Anyways, after a couple of hours at the museum, my driver then took me to a couple of local humanitarian projects to visit.  The first was a local privately funded school for poor and disadvantaged children, The Amelio School for Children.  There were no kids at school on this particular day, but one of the directors of the school was able to walk me around to show me the facilities and to explain how the school came into being.  This particular director is an ex-Intrepid tour guide a local Khmer, who wanted to do something positive for his country and he joined this organisation whose main aim is to educate children whose economic situation and/or family location prevents them from affording any schooling for their children.
  The project started around 10 years ago and the first building that had been constructed back then was a hut that was close to the river.  10 years later, and after private funding from an Italian family based in Singapore and various other private donations, the school is now a collection of a few buildings on their own land, complete with a library, a computer room and plenty of room for outdoor play and activities.  The director proudly showed me photos of the school's development and it's evident that he has a passion for the children and for helping otherwise disadvantaged children that would have no other chance of an education.  If you are interested in this project, please visit this website     www.caringforcambodia.

Following this, we went to visit a particular project that I specifically had been interested in supporting, the Angkor Assocaiation for the Disabled.  This is an NGO set up by a truly inspirational man, a land-mine vicitim, who has made it is mission to help many other land mine victims to become self sufficient and to assist in their rehabilitation.  Sem Sovantha is every bit the inspirational man with such a positive spirit and unbridled enthusiasm that comes across in reading other travellers observations (from Lonely Planet, and shock horror, other travel websites such as Trip Advisor) and from his website    I met with Sem who happily showed me around the facilities and to meet some of the current members who he is housing there.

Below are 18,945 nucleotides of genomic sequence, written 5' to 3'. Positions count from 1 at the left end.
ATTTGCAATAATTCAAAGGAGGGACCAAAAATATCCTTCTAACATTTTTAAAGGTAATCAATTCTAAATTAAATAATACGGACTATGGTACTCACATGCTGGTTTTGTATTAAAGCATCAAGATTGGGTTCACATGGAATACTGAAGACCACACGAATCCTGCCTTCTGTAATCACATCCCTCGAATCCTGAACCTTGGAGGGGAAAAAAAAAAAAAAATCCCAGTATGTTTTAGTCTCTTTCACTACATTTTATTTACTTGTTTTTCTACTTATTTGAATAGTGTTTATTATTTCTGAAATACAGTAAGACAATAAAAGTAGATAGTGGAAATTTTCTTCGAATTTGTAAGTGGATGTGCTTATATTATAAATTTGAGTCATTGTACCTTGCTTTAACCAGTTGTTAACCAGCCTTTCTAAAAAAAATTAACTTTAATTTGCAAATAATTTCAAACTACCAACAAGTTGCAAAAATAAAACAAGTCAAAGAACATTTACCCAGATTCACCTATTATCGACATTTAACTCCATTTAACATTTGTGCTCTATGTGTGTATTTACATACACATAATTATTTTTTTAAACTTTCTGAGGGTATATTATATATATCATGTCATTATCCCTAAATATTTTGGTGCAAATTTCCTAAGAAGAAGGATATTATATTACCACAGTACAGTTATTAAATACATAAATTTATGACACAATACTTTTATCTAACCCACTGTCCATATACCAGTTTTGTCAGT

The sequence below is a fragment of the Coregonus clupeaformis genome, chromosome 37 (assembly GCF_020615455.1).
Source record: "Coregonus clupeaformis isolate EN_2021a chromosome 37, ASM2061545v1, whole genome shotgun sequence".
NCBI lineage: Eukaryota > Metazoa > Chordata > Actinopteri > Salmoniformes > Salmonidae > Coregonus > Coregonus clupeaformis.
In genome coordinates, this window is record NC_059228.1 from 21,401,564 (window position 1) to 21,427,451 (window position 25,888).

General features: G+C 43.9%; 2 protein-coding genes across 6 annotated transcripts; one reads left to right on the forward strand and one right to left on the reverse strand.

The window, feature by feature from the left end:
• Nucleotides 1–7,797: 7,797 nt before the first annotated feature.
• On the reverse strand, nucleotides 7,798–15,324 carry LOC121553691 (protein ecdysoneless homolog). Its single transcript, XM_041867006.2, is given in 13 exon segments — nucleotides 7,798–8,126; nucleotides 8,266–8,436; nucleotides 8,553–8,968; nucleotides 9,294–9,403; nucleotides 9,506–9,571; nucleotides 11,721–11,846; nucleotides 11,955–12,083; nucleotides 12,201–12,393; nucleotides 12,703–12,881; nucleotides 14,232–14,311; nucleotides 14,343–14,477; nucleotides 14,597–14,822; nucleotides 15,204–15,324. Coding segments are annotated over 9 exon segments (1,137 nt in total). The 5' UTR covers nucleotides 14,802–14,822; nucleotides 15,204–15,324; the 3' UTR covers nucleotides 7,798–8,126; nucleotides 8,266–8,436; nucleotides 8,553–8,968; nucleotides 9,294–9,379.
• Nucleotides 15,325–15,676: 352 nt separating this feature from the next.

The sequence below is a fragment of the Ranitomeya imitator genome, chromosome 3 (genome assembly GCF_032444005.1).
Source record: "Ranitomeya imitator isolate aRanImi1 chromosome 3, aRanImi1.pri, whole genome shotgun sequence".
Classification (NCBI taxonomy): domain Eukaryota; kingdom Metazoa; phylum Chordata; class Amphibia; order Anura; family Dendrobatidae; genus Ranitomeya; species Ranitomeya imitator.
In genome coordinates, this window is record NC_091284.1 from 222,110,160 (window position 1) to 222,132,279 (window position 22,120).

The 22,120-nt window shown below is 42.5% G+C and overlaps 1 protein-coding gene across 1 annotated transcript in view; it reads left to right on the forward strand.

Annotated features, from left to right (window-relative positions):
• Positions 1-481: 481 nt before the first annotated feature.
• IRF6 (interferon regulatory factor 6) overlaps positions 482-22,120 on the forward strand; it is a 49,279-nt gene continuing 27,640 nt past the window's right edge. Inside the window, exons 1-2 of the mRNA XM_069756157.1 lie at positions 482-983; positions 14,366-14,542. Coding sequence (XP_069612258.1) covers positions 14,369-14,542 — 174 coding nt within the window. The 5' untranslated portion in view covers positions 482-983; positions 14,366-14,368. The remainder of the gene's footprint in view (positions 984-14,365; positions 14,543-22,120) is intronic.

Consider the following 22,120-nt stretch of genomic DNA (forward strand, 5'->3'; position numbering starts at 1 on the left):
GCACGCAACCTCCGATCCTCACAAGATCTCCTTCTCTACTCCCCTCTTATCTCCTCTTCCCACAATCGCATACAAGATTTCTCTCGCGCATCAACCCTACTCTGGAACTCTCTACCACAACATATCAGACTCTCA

All of them were varied in their ages from young children to much older men and women.  All of them were afflicted with some injury from land mines, some were obvious and others were less obvious.  I have not been in a situation where I would be literally surrounded by so many personally affected people of such a tragic war - and it was quite confronting at first.  But surprisingly enough, each of these people were so welcoming and had big smiles on their faces that outside visitors would take an interest in their stories, and it was the people that you see and their personalities and not their physical disabilities.  Whilst there, I met a guy there named Garry who volunteers there 6 months each year and is from Chicago.  He told me about how he came to meet Sem (Garry works for an American company who build and install septic tanks) whilst he was working in Siem Reap.
  And he just decided to stay for 6 months to try and help Sem and his organisation, and now he does this each year.  Another inspirational person I met on my travels - I marvel at how some people can give up everything that they have for the greater good.......Sem then offered for some of the members to play some traditional Khmer music for me to listen to which was very pleasant.  Some of the members are trained to play and perform traditional Khmer music for the tourists, others are taught wood-working/other crafting skills etc in order to be able to sustain an income.  After this, I left to go on my boat trip down the Tonle Sap river.  Sem excitedly saw me off waving goodbye with his infectious smile and thanked me for visiting - I plan to come back again before I leave.